Welcome to Tennis Elbow, the column that looks back on the week that was in the world of tennis. This week, Charles Blouin-Gascon recaps the 2016 Australian Open men’s final.

Novak Djokovic will probably lose a match at some point—you know, probably.

It may not happen for a long time in 2016, and especially not if he can help it of course, but he’ll lose. He’ll lose because losing (at least from time to time for the very best players) is built in into the very fabric of this sport. On any given day, you play an opponent, one whose livelihood, like yourself, depends on the outcome of matches like this one. Any match is not quite a 50-50 win-lose proposition, because different players are of different abilities but on the pro tour that difference tends to be one of degree.

And if and when you do manage to win your match, your lone reward is to have to battle another day. In tennis, you only win so you can lose later.

That goes for Djokovic too, which makes his current string of results all the more surprising. It’s not just that he’s won five of the previous seven Grand Slams, including four of the previous five, or that the numbers say he’s playing the best tennis the world has ever seen. Neither is it that, now aged 28 and still six major titles away, the tennis world has accepted that the Serb may very well surpass Roger Federer’s 17 Grand Slams. Finally, it’s not just that he’s now surpassed and amassed a winning record against every one of his rivals and peers.

It’s all that, but it’s not just that. It’s that ever so rarely loses; and that if and when he does, it’s seldom before the finals. Consider that in the past 16 months and 19 tournaments he has entered since the 2014 Shanghai Rolex Masters, only once has Djokovic not reached the final; that was last season at the Qatar ExxonMobil Open, a relatively minor event where he lost in the quarterfinals against Ivo Karlovic. (This season, he’s avenged this loss by winning the tournament.)

Perhaps that’s why FiveThirtyEight says his current form is the greatest of all time and, in the case of this column, why we wonder about the possibility of him ever losing again: this kind of dominance is outrageous.

The World No. 1 has won all 12 matches he’s played in 2016; he will not, of course, continue winning 100 per cent of the matches he plays this season. Even last season, possibly the best in the Open era or on the short list for the honour, he lost six times.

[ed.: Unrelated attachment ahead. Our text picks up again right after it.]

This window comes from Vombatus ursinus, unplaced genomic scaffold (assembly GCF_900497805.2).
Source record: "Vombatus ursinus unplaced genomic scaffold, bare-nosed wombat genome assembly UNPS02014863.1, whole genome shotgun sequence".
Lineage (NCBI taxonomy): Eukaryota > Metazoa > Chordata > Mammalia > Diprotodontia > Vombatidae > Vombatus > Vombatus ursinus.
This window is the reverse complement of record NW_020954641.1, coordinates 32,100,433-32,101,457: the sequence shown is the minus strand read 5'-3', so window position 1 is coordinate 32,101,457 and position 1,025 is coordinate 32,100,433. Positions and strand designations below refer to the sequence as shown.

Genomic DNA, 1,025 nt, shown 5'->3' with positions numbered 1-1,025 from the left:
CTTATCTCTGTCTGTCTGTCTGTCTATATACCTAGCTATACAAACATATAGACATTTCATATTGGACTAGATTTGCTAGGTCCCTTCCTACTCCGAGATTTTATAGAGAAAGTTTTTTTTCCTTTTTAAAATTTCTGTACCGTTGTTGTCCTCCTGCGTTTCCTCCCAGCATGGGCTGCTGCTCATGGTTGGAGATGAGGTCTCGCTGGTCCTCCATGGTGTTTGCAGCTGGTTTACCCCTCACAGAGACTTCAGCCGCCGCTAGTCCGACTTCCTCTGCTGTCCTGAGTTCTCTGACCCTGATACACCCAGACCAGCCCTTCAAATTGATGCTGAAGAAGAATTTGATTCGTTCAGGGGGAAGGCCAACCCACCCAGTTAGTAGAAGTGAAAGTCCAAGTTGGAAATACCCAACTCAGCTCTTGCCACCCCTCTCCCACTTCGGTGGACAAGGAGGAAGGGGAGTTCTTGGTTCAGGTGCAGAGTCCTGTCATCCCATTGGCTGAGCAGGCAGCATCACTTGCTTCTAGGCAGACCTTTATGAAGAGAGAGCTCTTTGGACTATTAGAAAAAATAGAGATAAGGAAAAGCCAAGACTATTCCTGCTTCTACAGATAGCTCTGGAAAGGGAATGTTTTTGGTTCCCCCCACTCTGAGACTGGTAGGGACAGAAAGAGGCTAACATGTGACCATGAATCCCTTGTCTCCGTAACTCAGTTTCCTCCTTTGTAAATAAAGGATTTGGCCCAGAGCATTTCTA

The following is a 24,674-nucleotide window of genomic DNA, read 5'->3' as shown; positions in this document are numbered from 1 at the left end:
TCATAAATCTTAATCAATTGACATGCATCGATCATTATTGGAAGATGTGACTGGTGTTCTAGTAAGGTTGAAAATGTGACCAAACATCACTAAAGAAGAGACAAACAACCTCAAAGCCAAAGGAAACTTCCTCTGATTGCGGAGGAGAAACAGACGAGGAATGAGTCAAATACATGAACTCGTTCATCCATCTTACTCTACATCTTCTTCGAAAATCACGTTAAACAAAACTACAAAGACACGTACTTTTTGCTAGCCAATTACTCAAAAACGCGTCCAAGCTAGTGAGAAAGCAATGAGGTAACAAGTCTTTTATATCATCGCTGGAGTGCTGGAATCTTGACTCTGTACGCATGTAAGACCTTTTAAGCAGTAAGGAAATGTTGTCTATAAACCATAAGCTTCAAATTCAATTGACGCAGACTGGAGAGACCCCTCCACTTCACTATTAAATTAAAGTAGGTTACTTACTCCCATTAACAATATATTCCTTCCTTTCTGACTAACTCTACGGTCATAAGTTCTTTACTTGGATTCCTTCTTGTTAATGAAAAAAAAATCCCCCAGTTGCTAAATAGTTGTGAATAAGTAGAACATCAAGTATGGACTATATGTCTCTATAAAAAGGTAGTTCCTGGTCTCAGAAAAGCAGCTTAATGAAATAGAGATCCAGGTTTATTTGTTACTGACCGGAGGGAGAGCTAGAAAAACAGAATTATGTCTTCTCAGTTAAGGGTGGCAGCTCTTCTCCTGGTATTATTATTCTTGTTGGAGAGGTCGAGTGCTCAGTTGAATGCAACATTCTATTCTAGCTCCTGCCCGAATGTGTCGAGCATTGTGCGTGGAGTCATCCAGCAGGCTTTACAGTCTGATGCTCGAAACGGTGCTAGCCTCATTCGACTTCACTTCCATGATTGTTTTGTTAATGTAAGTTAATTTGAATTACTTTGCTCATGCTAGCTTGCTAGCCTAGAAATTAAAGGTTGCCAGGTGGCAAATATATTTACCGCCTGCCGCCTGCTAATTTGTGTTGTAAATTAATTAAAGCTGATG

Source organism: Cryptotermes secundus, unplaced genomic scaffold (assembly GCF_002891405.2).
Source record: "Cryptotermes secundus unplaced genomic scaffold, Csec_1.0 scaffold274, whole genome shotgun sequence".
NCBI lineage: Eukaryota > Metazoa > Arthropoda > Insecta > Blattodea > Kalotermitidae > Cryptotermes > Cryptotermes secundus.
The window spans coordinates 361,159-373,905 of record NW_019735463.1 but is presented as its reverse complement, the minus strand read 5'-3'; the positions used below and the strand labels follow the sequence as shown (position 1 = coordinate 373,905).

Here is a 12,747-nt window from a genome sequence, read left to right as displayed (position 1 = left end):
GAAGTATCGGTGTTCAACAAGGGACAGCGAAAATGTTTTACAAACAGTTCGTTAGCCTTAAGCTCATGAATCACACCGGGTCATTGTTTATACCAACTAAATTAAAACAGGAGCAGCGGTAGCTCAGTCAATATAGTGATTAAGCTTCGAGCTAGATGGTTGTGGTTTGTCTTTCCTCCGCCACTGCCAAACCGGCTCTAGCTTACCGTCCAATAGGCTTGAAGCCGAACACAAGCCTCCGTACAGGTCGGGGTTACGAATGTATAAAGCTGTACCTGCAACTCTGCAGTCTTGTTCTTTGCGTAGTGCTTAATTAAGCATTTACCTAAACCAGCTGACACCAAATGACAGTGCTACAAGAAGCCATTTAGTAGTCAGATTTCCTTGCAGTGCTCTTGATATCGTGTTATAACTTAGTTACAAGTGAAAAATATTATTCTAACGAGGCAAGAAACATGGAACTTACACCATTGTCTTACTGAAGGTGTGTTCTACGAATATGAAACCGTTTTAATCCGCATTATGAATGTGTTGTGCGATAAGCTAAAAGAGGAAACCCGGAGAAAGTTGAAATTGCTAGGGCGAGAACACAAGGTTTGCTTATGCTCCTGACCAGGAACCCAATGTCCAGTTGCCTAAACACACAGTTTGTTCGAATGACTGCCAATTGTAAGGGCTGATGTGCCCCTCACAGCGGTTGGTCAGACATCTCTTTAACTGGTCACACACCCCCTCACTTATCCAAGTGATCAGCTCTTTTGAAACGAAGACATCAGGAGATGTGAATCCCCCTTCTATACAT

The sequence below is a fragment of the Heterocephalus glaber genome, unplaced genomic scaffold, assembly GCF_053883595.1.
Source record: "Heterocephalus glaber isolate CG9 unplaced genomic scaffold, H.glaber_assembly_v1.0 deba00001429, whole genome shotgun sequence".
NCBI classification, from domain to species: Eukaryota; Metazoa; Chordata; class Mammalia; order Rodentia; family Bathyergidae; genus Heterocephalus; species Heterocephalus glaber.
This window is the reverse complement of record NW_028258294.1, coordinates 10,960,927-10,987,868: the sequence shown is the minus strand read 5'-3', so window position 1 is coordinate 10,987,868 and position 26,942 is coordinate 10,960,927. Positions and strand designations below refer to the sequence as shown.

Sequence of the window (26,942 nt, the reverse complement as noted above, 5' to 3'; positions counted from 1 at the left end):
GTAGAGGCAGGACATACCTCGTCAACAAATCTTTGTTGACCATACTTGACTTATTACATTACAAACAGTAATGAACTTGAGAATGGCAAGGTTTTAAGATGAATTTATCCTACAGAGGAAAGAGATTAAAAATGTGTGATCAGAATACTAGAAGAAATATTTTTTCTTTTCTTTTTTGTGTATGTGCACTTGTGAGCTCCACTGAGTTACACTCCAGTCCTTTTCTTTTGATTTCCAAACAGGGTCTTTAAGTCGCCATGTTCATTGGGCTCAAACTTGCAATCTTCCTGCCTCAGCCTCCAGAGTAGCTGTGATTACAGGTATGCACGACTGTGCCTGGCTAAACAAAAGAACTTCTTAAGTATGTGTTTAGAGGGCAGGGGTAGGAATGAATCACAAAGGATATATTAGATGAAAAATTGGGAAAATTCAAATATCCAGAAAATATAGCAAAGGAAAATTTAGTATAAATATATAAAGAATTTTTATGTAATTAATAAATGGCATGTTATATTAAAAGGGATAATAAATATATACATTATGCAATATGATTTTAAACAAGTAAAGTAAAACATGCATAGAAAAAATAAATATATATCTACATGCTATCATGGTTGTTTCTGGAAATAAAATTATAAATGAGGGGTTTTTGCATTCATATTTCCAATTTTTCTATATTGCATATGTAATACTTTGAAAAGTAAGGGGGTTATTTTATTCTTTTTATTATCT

If you care to look, there is a formula to beating Djokovic; that’s what SB Nation’s Bill Connelly did in speaking with, as he dubs him, “tennis coach, strategy analyst and ATP writer Craig O’Shanessy.”

It’s quite a nice read and I’d advise everyone who’s visited this page to have a thorough and full read of Connelly’s post. Here are the main takeaways.

To O’Shanessy, beating Djokovic is possible; maybe not likely, but nothing’s impossible. It starts with belief and, especially, pragmatism—which is to say it starts with the Serb’s serve.

If I’m a coach, and my player’s playing Djokovic, everything starts with “How do we break this guy?” That’s the key.

He goes on.

Novak’s gonna serve six times in a set; you only have to break him once. That’s the goal.

So out of those six times, let’s be honest, you’re probably not going to get into four of those games. So I want you to go for your returns, I want you to swing big, whether it’s a first or a second. Four games he’s going to win in a walk, and that’s okay. In fact, it’s good for you because he’s getting no rhythm. Those points are extremely short. And in those other two service games, you get into both of them, and maybe one you break.

That’s the pragmatism: play points that ensure you either 1) win quickly or 2) lose just as quickly. Win or lose, no one is getting into a rhythm; not you and, especially, not Djokovic. If and when he finds a rhythm, you’re toast.

So there’s belief, attacking his serve and pragmatism; what’s next? O’Shanessy says you need to, you know, actually be great at tennis yourself.

You have to have a better backhand, which is almost impossible, or you have to have a BIGGER backhand. And Wawrinka did. Wawrinka said, “I’m going to pole-axe this thing as much as I can,” and the harder he hits it, the further it pushes you back, and because he’s pushing you back, your return comes back weaker, which enables him to hit it even harder. You’re not hurting him.

Djokovic’s defense and ability to switch to the offense are otherworldly and unparalleled, but still not without its faults. There’s a reason why O’Shanessy names Stanislas Wawrinka in that previous quote, too: it’s that he believes the Swiss is «almost the perfect guy» to defeat the Serb. And what’s Wawrinka’s head-to-head record against Djokovic? A tidy 4-19—as in four wins against 19 losses.

The perfect guy to defeat Djokovic is, well, far from perfect at the task. But when it happens, it’s quite a spectacle.

Follow Charles Blouin-Gascon on Twitter @RealCBG


Please enter your comment!
Please enter your name here